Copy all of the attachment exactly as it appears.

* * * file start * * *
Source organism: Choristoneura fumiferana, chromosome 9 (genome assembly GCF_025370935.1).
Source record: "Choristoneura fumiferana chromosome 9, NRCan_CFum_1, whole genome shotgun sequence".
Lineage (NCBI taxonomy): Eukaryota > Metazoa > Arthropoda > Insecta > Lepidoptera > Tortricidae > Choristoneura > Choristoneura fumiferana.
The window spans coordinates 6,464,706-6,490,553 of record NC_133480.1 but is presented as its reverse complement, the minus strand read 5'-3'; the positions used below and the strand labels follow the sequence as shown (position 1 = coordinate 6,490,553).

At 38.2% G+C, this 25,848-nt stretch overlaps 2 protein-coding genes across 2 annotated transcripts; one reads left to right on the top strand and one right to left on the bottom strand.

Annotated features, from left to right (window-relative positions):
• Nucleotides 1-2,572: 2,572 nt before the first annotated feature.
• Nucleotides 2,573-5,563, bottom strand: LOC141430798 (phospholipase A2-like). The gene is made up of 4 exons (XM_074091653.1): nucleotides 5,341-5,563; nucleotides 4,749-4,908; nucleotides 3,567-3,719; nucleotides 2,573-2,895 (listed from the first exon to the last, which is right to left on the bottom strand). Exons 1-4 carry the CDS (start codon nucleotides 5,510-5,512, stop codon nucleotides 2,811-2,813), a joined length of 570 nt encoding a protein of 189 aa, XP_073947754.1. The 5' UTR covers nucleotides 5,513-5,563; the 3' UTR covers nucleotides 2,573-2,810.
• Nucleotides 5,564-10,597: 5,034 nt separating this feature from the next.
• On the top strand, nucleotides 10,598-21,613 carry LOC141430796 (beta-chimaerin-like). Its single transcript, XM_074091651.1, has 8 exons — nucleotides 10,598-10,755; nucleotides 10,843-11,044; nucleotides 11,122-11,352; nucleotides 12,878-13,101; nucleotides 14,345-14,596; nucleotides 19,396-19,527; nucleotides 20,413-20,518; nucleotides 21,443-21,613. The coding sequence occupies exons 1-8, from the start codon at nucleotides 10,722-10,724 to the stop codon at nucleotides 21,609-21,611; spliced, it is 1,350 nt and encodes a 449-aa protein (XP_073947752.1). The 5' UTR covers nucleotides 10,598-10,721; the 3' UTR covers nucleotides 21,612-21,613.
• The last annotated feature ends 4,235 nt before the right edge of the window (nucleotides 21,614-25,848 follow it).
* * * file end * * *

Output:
Source organism: Choristoneura fumiferana, chromosome 9 (genome assembly GCF_025370935.1).
Source record: "Choristoneura fumiferana chromosome 9, NRCan_CFum_1, whole genome shotgun sequence".
Lineage (NCBI taxonomy): Eukaryota > Metazoa > Arthropoda > Insecta > Lepidoptera > Tortricidae > Choristoneura > Choristoneura fumiferana.
The window spans coordinates 6,464,706-6,490,553 of record NC_133480.1 but is presented as its reverse complement, the minus strand read 5'-3'; the positions used below and the strand labels follow the sequence as shown (position 1 = coordinate 6,490,553).

At 38.2% G+C, this 25,848-nt stretch overlaps 2 protein-coding genes across 2 annotated transcripts; one reads left to right on the top strand and one right to left on the bottom strand.

Annotated features, from left to right (window-relative positions):
• Nucleotides 1-2,572: 2,572 nt before the first annotated feature.
• Nucleotides 2,573-5,563, bottom strand: LOC141430798 (phospholipase A2-like). The gene is made up of 4 exons (XM_074091653.1): nucleotides 5,341-5,563; nucleotides 4,749-4,908; nucleotides 3,567-3,719; nucleotides 2,573-2,895 (listed from the first exon to the last, which is right to left on the bottom strand). Exons 1-4 carry the CDS (start codon nucleotides 5,510-5,512, stop codon nucleotides 2,811-2,813), a joined length of 570 nt encoding a protein of 189 aa, XP_073947754.1. The 5' UTR covers nucleotides 5,513-5,563; the 3' UTR covers nucleotides 2,573-2,810.
• Nucleotides 5,564-10,597: 5,034 nt separating this feature from the next.
• On the top strand, nucleotides 10,598-21,613 carry LOC141430796 (beta-chimaerin-like). Its single transcript, XM_074091651.1, has 8 exons — nucleotides 10,598-10,755; nucleotides 10,843-11,044; nucleotides 11,122-11,352; nucleotides 12,878-13,101; nucleotides 14,345-14,596; nucleotides 19,396-19,527; nucleotides 20,413-20,518; nucleotides 21,443-21,613. The coding sequence occupies exons 1-8, from the start codon at nucleotides 10,722-10,724 to the stop codon at nucleotides 21,609-21,611; spliced, it is 1,350 nt and encodes a 449-aa protein (XP_073947752.1). The 5' UTR covers nucleotides 10,598-10,721; the 3' UTR covers nucleotides 21,612-21,613.
• The last annotated feature ends 4,235 nt before the right edge of the window (nucleotides 21,614-25,848 follow it).